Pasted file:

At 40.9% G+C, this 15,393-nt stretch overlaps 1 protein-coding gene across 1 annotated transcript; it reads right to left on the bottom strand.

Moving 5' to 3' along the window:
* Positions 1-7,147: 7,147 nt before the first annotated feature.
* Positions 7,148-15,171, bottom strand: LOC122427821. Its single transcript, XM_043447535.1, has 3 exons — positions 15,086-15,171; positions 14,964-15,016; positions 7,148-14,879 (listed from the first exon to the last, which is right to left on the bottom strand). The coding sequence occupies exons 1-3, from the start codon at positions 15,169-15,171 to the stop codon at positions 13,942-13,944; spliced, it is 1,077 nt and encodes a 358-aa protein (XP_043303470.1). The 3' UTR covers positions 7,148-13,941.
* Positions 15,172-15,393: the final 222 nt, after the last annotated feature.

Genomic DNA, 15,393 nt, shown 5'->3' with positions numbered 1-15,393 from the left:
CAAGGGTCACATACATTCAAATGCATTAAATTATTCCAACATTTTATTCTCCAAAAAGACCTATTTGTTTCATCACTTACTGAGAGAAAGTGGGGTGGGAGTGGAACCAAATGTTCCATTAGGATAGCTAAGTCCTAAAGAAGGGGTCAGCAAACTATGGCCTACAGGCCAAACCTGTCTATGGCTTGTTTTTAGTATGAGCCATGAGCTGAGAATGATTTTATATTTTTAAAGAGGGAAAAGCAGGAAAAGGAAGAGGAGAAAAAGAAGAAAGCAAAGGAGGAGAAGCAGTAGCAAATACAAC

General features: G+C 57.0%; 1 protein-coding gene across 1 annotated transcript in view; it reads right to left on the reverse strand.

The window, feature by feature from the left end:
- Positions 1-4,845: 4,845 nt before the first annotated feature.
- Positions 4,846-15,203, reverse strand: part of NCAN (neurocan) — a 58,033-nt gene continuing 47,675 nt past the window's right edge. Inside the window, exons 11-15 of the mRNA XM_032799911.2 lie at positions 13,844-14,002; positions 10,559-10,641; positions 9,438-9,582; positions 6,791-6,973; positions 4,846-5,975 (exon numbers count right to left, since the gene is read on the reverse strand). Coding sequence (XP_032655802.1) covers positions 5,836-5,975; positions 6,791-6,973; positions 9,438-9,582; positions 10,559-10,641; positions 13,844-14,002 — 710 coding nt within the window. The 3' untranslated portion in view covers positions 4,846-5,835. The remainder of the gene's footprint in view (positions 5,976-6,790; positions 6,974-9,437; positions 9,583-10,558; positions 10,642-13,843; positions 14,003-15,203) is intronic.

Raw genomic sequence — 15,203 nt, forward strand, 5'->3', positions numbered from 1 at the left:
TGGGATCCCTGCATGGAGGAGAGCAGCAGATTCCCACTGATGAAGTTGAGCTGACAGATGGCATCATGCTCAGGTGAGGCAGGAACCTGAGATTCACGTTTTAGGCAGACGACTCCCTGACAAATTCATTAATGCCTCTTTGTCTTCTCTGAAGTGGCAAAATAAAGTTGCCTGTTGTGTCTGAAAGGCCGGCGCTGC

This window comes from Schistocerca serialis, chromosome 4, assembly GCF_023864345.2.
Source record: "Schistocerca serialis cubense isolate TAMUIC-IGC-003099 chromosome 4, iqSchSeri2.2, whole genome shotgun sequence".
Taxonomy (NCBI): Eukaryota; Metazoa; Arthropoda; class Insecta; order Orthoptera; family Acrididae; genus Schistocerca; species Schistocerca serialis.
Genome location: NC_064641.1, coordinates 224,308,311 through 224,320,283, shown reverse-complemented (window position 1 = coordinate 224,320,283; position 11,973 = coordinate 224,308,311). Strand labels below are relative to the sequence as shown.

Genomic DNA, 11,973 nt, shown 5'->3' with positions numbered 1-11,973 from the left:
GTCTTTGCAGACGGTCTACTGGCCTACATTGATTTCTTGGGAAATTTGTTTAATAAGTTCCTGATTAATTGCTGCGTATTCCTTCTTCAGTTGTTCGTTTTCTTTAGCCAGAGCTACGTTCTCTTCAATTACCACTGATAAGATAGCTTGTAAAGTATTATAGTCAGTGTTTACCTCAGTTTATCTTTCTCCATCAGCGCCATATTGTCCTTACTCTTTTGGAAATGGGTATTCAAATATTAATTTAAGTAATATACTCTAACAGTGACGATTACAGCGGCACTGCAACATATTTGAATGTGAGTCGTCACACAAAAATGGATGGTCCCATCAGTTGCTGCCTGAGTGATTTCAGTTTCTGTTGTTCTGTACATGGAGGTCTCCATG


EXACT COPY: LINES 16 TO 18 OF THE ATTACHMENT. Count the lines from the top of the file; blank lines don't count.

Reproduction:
Taxonomy (NCBI): Eukaryota; Metazoa; Arthropoda; class Insecta; order Orthoptera; family Acrididae; genus Schistocerca; species Schistocerca serialis.
Genome location: NC_064641.1, coordinates 224,308,311 through 224,320,283, shown reverse-complemented (window position 1 = coordinate 224,320,283; position 11,973 = coordinate 224,308,311). Strand labels below are relative to the sequence as shown.

Genomic DNA, 11,973 nt, shown 5'->3' with positions numbered 1-11,973 from the left: